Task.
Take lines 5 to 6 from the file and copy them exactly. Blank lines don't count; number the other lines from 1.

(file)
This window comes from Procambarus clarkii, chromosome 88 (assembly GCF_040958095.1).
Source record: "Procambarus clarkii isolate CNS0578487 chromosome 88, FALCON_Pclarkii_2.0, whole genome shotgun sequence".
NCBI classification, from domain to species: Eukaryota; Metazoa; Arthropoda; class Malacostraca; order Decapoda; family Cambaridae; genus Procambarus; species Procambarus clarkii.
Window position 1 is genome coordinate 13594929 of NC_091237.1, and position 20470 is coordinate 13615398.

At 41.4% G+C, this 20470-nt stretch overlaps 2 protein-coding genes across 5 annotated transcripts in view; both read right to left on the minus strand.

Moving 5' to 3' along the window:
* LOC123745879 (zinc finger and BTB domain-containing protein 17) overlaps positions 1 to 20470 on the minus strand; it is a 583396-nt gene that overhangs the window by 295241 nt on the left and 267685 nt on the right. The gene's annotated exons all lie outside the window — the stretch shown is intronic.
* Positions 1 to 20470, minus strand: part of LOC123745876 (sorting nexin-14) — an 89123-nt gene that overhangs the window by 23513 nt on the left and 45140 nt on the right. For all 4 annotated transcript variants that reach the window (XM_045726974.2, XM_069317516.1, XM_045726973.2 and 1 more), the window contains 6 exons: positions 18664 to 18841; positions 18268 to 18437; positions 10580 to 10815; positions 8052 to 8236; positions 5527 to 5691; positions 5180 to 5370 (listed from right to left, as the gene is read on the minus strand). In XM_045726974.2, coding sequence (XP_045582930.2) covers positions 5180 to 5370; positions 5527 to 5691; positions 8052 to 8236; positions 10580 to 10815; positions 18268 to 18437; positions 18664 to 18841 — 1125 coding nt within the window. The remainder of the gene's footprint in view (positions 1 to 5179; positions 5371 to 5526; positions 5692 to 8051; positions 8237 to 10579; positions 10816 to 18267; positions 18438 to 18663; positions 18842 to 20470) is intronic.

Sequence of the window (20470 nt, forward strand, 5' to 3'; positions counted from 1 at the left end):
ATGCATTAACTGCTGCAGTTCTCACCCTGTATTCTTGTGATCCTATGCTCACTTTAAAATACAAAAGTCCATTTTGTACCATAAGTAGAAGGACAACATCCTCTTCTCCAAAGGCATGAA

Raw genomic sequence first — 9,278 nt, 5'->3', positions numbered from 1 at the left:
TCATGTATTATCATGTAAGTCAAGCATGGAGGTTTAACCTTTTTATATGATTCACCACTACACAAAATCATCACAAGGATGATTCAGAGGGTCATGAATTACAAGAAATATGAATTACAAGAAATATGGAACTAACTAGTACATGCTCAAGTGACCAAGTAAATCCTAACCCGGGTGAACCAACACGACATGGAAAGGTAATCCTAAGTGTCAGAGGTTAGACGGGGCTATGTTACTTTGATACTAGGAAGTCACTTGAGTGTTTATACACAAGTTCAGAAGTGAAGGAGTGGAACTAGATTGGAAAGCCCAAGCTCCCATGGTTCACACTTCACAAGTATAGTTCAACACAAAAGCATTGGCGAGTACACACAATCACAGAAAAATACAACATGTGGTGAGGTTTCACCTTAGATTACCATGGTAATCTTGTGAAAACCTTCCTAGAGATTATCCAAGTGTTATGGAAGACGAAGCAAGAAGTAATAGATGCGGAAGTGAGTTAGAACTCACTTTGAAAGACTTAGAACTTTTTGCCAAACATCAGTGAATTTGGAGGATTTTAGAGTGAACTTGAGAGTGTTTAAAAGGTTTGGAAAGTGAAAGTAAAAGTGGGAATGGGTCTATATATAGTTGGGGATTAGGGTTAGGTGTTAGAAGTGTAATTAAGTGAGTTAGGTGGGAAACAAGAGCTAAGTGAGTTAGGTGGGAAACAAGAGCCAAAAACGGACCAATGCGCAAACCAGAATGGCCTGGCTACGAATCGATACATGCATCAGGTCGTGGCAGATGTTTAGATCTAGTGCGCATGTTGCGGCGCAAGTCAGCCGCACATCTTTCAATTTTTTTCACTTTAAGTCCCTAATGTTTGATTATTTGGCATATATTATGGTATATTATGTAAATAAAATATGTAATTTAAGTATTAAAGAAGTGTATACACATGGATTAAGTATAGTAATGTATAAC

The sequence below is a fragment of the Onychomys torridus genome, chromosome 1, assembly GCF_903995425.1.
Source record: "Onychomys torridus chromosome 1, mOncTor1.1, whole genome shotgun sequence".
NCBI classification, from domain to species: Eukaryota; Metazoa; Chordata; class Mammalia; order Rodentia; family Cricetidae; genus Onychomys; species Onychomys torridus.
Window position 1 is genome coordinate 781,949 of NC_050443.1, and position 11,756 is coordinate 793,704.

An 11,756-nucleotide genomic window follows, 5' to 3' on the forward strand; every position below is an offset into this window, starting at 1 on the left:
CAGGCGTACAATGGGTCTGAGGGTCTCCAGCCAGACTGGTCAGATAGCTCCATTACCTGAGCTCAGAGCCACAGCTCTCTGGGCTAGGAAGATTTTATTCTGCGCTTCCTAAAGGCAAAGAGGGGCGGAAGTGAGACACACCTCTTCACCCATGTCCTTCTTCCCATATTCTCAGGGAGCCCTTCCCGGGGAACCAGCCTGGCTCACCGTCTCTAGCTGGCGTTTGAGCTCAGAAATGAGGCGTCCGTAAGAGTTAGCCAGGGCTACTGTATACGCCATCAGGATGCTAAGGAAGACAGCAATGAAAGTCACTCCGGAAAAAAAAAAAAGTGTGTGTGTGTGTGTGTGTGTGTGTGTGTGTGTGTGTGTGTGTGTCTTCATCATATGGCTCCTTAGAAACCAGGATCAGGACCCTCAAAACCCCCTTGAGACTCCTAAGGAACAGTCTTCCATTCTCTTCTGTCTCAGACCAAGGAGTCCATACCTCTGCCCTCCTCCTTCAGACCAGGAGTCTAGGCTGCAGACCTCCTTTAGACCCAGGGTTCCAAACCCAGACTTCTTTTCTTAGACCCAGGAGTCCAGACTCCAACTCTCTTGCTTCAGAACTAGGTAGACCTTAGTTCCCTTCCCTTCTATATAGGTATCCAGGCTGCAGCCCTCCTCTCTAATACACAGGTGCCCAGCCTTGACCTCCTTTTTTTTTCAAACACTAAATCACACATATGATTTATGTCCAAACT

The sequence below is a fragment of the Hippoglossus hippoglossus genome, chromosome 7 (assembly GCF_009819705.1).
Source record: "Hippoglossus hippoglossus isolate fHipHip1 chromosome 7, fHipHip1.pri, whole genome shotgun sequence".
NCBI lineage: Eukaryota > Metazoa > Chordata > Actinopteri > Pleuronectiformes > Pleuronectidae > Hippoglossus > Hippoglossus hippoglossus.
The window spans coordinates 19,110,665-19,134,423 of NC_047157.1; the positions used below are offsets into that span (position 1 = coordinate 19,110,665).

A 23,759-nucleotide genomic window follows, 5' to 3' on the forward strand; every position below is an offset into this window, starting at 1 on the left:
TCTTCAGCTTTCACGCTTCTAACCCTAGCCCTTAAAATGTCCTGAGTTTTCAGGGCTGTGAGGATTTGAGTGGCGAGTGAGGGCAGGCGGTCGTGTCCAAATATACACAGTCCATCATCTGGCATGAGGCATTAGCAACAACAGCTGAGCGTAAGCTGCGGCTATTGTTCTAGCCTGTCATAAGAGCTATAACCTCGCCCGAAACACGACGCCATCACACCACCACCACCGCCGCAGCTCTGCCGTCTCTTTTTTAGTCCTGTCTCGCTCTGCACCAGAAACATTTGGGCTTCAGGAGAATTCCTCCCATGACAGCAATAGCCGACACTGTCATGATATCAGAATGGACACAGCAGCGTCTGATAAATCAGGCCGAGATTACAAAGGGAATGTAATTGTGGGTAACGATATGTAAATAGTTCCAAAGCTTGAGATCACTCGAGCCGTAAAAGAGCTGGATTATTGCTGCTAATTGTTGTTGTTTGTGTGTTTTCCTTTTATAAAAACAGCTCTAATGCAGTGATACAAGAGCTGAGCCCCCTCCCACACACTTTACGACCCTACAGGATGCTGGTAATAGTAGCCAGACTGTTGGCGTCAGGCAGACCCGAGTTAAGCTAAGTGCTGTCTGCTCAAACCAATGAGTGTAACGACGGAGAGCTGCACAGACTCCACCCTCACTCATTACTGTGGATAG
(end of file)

At 41.4% G+C, this 20470-nt stretch overlaps 2 protein-coding genes across 5 annotated transcripts in view; both read right to left on the minus strand.

Moving 5' to 3' along the window: